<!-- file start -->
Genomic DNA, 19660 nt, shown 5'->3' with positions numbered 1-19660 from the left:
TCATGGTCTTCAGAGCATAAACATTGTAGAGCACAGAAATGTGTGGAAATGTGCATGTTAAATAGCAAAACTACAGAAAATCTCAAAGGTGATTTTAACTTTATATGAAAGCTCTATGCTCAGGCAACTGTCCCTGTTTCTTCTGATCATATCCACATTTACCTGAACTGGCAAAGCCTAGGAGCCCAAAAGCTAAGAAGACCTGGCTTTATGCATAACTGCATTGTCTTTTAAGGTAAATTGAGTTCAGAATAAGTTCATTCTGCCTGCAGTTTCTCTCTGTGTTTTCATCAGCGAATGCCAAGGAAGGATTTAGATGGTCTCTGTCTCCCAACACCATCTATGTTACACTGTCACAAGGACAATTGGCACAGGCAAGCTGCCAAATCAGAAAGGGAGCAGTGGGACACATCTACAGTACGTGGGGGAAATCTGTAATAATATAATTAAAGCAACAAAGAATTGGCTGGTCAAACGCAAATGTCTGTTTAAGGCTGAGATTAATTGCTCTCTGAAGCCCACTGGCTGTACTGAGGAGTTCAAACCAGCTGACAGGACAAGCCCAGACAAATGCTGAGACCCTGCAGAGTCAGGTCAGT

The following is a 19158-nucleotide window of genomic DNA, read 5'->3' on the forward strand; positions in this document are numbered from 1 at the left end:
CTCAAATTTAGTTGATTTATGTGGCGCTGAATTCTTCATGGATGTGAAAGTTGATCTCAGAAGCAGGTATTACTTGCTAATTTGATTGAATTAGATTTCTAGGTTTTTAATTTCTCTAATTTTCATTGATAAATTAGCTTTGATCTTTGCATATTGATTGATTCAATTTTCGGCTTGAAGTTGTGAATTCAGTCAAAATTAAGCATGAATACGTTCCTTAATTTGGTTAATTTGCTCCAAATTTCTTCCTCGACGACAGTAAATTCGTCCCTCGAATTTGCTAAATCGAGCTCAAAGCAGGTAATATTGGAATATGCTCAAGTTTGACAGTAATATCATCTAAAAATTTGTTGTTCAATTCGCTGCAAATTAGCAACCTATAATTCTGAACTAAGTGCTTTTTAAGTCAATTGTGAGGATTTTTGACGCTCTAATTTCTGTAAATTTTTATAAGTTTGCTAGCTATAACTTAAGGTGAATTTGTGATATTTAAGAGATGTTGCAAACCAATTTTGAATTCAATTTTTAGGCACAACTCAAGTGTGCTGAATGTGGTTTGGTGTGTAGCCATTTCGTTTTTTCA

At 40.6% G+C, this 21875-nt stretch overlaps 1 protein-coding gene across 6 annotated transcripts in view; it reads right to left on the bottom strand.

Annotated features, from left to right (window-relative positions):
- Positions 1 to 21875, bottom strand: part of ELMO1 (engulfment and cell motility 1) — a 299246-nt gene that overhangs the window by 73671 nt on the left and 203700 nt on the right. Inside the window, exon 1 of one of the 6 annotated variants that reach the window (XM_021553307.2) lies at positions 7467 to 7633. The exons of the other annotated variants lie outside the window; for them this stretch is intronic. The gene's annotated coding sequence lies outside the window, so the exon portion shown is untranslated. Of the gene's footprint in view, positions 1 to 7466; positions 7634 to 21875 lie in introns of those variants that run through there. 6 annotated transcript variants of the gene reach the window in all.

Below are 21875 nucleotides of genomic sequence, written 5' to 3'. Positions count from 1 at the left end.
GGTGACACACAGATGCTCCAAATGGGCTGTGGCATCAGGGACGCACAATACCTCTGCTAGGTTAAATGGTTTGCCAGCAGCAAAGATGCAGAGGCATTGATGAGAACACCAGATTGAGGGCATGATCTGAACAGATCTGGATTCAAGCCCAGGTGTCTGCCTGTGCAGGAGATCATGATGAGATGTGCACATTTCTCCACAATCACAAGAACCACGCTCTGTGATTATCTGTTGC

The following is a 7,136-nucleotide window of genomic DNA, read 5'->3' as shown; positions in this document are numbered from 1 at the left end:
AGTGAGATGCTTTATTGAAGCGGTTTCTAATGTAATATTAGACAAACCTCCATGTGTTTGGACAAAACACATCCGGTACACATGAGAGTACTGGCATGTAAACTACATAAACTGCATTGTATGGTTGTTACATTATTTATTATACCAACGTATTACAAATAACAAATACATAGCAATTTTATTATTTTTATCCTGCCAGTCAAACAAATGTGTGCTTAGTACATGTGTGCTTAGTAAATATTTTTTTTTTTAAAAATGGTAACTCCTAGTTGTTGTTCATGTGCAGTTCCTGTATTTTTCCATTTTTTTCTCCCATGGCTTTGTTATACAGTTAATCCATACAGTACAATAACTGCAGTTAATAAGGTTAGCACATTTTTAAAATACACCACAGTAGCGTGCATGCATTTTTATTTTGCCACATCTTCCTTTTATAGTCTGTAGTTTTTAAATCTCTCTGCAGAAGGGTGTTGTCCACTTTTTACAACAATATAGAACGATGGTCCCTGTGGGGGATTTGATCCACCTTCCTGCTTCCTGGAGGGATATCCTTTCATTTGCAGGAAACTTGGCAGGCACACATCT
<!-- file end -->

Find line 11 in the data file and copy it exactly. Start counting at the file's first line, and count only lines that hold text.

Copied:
AGTGAGATGCTTTATTGAAGCGGTTTCTAATGTAATATTAGACAAACCTCCATGTGTTTGGACAAAACACATCCGGTACACATGAGAGTACTGGCATGTAAACTACATAAACTGCATTGTATGGTTGTTACATTATTTATTATACCAACGTATTACAAATAACAAATACATAGCAATTTTATTATTTTTATCCTGCCAGTCAAACAAATGTGTGCTTAGTACATGTGTGCTTAGTAAATATTTTTTTTTTTAAAAATGGTAACTCCTAGTTGTTGTTCATGTGCAGTTCCTGTATTTTTCCATTTTTTTCTCCCATGGCTTTGTTATACAGTTAATCCATACAGTACAATAACTGCAGTTAATAAGGTTAGCACATTTTTAAAATACACCACAGTAGCGTGCATGCATTTTTATTTTGCCACATCTTCCTTTTATAGTCTGTAGTTTTTAAATCTCTCTGCAGAAGGGTGTTGTCCACTTTTTACAACAATATAGAACGATGGTCCCTGTGGGGGATTTGATCCACCTTCCTGCTTCCTGGAGGGATATCCTTTCATTTGCAGGAAACTTGGCAGGCACACATCT